Assistant Professor Loianno runs the Agile Robotics and Perception Lab (ARPL) of the New York University Tandon School of Engineering. Earlier this year, he was part of a team featuring students from his lab, the University of Pennsylvania and the Czech Technical University in Prague, they won first place at the MBZIRC competition using a Kinova Gen3 robotic arm on top of their UGV (unmanned ground vehicle).
Kinova: Can you give us a brief description of the project?
Giuseppe Loianno: The Mohamed Bin Zayed International Robotics Challenge (MBZIRC) is an international robotics competition, to be held every two years with total prize and team sponsorship of USD 5 Million.
Robotic competitions in the past few decades have been a catalyst that has accelerated the rate of technological advancements in the field of robotics and autonomous systems.
MBZIRC aims to provide an ambitious, science-based, and technologically demanding set of challenges in Robotics, open to a large number of international teams. It is intended to demonstrate the current state of the art in robotics in terms of scientific and technological accomplishments, and to inspire the future of robotics. It’s also enable students to quickly learn and use robotic arms.
K.: What was the specific challenge at MBZIRC?
G.L.: The challenge involved the problem of picking and placing bricks to generate a wall. This task combines perception, autonomy, control, planning, and it has a tremendous potential to solve future civil and urban problems with ground and aerial robotic systems.
K.: Why did you choose a Kinova robotic arm?
G.L.: I was looking for a fast-lightweight arm with at least 3 Kg payload. It is hard to find something like that in the current market. Moreover, I wanted a versatile solution without an external controller box. Everything needed to be self-contained in the arm. These represent conflicting design requirements and for this reason it was very difficult to find the solution we were looking for.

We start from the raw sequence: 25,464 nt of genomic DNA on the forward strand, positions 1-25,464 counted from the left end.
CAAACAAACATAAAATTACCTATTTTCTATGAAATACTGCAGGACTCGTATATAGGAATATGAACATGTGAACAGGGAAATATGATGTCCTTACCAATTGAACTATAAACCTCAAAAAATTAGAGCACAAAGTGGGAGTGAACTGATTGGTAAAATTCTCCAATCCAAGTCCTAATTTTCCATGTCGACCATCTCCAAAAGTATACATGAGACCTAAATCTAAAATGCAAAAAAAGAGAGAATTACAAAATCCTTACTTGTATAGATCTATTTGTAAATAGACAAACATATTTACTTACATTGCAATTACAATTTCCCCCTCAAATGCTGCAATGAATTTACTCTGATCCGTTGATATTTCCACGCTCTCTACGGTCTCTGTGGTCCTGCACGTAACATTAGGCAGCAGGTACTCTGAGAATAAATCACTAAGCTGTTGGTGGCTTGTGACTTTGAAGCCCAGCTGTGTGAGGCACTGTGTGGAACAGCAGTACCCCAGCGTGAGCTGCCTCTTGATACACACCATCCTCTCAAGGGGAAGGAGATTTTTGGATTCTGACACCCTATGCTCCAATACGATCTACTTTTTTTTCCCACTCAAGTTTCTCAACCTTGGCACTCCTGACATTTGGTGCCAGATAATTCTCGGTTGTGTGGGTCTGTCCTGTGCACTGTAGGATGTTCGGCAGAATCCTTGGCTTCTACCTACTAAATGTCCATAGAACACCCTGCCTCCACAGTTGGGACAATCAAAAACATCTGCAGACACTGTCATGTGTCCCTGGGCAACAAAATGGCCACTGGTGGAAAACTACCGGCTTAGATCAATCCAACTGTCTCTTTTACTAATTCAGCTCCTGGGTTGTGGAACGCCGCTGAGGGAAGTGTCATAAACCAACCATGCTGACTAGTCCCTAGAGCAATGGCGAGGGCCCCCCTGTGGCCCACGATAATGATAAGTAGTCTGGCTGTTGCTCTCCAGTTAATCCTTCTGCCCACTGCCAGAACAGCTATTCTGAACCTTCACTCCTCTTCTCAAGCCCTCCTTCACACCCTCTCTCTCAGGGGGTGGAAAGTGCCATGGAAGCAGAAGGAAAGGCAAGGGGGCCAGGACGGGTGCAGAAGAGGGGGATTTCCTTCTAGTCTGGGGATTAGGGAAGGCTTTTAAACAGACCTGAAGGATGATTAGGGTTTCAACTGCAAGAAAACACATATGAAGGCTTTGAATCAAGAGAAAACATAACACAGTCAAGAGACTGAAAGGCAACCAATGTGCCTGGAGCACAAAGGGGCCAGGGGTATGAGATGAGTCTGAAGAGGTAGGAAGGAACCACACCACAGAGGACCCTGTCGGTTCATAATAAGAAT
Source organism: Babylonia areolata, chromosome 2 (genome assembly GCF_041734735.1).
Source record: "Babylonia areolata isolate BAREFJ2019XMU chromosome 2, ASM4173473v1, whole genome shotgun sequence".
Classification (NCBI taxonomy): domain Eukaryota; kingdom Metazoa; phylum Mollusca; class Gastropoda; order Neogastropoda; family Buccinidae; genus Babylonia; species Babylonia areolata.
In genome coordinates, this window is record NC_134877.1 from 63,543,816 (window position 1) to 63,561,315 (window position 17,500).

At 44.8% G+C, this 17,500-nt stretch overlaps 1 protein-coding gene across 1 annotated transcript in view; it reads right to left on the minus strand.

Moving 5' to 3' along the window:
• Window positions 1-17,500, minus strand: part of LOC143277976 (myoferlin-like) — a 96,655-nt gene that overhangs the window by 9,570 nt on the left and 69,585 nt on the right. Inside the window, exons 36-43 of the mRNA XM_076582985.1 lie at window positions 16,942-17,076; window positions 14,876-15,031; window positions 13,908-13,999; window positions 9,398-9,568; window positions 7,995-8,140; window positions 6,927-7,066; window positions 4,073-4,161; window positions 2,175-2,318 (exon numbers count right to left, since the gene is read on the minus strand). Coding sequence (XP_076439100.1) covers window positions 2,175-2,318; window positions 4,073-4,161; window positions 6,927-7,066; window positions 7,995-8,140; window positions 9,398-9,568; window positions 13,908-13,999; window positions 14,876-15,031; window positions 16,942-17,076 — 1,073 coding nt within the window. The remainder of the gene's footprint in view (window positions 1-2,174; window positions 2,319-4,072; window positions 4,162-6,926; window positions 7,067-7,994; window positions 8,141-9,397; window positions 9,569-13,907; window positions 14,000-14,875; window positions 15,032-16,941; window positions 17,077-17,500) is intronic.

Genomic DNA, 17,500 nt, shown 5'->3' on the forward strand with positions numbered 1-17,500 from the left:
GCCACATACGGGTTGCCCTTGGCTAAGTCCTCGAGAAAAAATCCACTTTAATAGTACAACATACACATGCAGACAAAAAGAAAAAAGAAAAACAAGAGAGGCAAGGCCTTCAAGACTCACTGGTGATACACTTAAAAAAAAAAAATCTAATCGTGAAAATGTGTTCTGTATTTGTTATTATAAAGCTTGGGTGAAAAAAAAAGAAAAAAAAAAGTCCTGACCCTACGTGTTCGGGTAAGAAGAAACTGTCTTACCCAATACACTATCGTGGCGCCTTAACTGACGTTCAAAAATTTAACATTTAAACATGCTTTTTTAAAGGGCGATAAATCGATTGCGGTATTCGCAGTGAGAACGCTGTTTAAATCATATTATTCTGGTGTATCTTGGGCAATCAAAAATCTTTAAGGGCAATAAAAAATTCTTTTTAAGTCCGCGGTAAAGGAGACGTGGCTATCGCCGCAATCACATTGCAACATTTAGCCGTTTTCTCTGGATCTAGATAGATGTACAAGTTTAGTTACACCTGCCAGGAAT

In the end, I must say that Kinova was the only one able to satisfy all my requirements and needs.
The lightweight aspect was one of our major concerns because I felt this was extremely important to guarantee the safety of the grasped object and the end user. Finally, another nice feature is that the arm contains already multiple ready to use sensors such as camera and depth sensors in proximity of the end effector.
K.: In your chosen approach, what task does the Kinova Gen3 do?
G.L.: We actually combined a ground platform with a Kinova Gen3 arm mounted on top. The approach is mainly composed by four steps.
- We use the front camera to identify bricks. The algorithm is able to identify the position of the brick with respect to the arm.
- The robot then plans a trajectory to pick the brick and recall the internal Cartesian position control of the Kinova arm.
- The end-effector, a magnetic gripper, is activated to lock the brick.
- The ground robot moves, and the brick is sequentially positioned on the wall.
K.: Can you describe your impressions of Gen3?
G.L.: Very solid and easy to use. The simulation environment and the ROS interface contributes to facilitate its use and interface with students and other hardware peripherals.
K.: Who would you recommend this product for?
G.L.: I would recommend it to all the academic institutions. No doubt this is the probably the best educational and research manipulation product on the market at this stage.
K.: Until the next competition, what have you planned for the Gen3 robotic arm?
G.L.: Since the arm is really easy to use and safe, one of the student has been able to use it at home during the COVID situation. A student also built a GitHub specifically about the integration of the arm on a mobile platform.
We will also use it back in the laboratory, and eventually in one of my class.